SLOVAKIA’S national forestry company, Lesy SR, has hardly been showered with as much media attention over the past decade as it has received over the past two weeks. A large-scale revolt by the company’s employees against their bosses resulted in Prime Minister Robert Fico calling on the agriculture minister to sack the entire management of the company.
Agriculture Minister Stanislav Becík had asked for about a week to decide the fate of the general director of Lesy SR, Jozef Mindáš, who then voluntarily resigned on July 7 citing unbearable pressures and “psychological terror” against him and his family as the reasons for doing so.
Employees of Lesy SR accused Mindáš and his management team of what they called complete misuse of public funds and they have also filed a criminal complaint against their managers with the prosecutor’s office in Banská Bystrica. While the management of Lesy SR, which administers forests and related assets owned by the state, mostly blamed the critical financial condition of the company on the global economic downturn and a fall in world prices for wood, the employees of the company said that the executives had failed to take effective steps to keep the company on its feet.
Industry observers said that the dire circumstances at Lesy SR had not emerged overnight and that the problems with the company had been building up and dragging on for years.
The massive employee revolt started with an open letter written by one employee who said he had lost all reasons to be proud of the company, which had earlier this year requested a loan of about €67 million from its owner, the Ministry of Agriculture.
Minister Becik said on July 8 that he has already picked a replacement for Mindáš, who had been a nominee of the Movement for a Democratic Slovakia (HZDS) party. However, the minister refused to provide a successor’s name saying that he had not yet officially recalled Mindáš.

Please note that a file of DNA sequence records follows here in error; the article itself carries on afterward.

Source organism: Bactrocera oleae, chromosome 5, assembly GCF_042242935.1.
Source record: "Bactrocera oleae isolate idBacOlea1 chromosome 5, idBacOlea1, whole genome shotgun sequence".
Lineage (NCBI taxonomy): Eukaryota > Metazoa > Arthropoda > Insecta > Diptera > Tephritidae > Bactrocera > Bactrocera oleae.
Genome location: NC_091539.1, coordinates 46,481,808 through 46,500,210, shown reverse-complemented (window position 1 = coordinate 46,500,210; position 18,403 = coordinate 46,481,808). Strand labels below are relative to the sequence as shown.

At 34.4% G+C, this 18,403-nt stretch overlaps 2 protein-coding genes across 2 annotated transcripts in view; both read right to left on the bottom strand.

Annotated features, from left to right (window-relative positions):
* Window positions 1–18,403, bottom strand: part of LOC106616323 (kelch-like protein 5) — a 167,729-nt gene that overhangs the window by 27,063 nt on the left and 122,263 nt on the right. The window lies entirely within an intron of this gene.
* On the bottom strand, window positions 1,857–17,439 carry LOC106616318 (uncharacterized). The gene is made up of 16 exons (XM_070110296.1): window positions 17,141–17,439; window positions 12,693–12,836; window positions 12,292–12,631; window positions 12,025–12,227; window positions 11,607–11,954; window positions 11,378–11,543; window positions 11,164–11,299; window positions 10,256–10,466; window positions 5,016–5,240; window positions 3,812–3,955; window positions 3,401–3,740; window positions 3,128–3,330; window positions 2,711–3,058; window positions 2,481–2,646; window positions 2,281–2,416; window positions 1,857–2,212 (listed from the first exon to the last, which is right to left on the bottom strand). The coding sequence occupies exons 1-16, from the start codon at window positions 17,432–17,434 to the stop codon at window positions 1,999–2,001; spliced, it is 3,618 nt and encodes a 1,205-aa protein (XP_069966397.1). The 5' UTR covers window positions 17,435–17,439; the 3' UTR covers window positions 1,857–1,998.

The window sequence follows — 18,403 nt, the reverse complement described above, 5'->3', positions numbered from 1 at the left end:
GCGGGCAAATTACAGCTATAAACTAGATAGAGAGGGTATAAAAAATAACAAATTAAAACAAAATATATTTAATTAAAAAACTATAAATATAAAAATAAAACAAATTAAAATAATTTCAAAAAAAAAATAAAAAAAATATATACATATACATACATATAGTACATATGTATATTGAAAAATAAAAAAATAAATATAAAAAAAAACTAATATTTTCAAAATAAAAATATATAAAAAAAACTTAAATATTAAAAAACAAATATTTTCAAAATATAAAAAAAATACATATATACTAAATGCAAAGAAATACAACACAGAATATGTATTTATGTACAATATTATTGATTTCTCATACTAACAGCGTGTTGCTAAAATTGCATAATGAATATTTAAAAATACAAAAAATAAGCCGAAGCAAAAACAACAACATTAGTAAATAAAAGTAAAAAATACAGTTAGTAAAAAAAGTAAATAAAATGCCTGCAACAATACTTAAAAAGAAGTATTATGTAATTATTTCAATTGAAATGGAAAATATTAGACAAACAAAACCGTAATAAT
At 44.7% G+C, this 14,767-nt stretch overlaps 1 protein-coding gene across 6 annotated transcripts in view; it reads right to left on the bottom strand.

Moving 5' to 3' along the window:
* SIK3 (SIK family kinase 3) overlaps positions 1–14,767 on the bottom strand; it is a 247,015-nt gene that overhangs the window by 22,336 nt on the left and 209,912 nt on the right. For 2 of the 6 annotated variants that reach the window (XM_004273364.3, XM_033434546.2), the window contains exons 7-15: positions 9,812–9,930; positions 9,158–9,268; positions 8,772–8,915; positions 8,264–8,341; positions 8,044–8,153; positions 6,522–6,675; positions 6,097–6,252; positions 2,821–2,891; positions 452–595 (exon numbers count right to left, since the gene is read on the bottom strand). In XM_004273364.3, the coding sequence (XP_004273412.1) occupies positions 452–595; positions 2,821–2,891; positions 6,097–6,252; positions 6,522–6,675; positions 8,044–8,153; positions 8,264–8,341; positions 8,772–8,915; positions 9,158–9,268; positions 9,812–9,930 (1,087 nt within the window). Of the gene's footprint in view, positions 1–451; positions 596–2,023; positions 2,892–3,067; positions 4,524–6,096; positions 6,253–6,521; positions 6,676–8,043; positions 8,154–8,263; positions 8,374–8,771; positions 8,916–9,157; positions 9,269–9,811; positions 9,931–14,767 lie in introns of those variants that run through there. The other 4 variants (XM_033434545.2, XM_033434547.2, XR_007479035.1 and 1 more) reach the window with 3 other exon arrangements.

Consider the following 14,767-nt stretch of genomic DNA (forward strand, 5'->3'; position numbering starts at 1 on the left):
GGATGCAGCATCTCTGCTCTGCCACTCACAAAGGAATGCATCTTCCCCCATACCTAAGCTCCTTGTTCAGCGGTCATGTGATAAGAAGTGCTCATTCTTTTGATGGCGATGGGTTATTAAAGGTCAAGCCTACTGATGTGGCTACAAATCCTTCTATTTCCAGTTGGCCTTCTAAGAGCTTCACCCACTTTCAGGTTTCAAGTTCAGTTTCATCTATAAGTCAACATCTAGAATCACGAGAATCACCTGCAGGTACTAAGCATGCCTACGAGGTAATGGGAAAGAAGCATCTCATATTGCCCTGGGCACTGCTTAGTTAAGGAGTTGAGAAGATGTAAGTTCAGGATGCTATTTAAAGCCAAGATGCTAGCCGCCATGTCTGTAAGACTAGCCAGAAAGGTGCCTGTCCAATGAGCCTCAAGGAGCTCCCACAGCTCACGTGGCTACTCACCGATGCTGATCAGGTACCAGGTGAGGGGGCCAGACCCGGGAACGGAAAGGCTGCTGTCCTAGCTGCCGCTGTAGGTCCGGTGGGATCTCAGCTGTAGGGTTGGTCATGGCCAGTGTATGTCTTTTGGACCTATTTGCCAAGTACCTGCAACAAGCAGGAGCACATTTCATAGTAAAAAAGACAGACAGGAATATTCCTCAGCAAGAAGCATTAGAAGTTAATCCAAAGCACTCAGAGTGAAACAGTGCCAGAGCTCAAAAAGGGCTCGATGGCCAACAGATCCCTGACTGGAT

“The psychological terror which broke out against me, and subsequently my friends and family, has prevented me from adequately defending myself,” Mindáš said, as quoted by the daily Sme. “I will do so only after quitting my post.”
Mindáš said that the current controversy is not doing any good for the company, the reputation of the forestry industry and the state forests. He also suggested that the whole situation was only a “media game”.
On July 4 Prime Minister Fico suggested that Becik would be making a very serious mistake if he failed to sack the management of the state-run forestry company. He also told the public service Slovak Radio that Becik will be expected to shakeup the entire management system of Lesy SR, which according to Fico, has not changed since 1989, the SITA newswire wrote.
Fico also restated that Lesy SR will not see a cent in loans from the state until the managerial ills within the company are mended.
The employee revolt
The employees of Lesy SR said in their open letter that the company’s management was involved in grave mishandling of public funds by continuing to supply timber to firms with huge unpaid debts, by renting hunting grounds at disadvantageous rates, by non-transparent sales of timber and even by buying two lavish tables for the general director’s office with a Sk700,000 (more than €23,000) price tag.
The letter states that Mindáš made several decisions which harmed the company’s position: he recalled a director whose work had been beneficial for the company; he tolerated contracts that his critics viewed as harmful to the company; and he approved the sale of property which, given its historical value, seemed more of a loss-maker than a profitable transaction.
A group of employees then wrote an open letter to both the prime minister and the agriculture minister saying that they were deeply concerned about the situation of their company.
Radovan Kazda of the Conservative Institute think-tank said that an effective restructuring of the company has actually never happened.
“[Former agriculture minister] Zsolt Simon during his term decided to carry out a restructuring of the company and its transformation into a joint stock company,” Kazda told The Slovak Spectator. “He did so considering the fact that there were unsatisfactory economic results.”
According to Kazda, Simon had been preparing the transformation for three years then he abruptly ended it by saying that the transformation had in fact already happened and that Lesy SR’s operations were similar to those of a joint-stock company.
“However, the same non-transparent business methods remained in the company which led to this unusual situation in which the employees themselves initiated a petition for the recall of the current management,” Kazda said.